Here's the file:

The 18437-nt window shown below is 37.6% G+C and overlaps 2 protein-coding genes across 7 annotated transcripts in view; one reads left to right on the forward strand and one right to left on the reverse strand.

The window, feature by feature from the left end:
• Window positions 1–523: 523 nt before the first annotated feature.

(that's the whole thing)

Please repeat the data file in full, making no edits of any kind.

The 18437-nt window shown below is 37.6% G+C and overlaps 2 protein-coding genes across 7 annotated transcripts in view; one reads left to right on the forward strand and one right to left on the reverse strand.

The window, feature by feature from the left end:
• Window positions 1–523: 523 nt before the first annotated feature.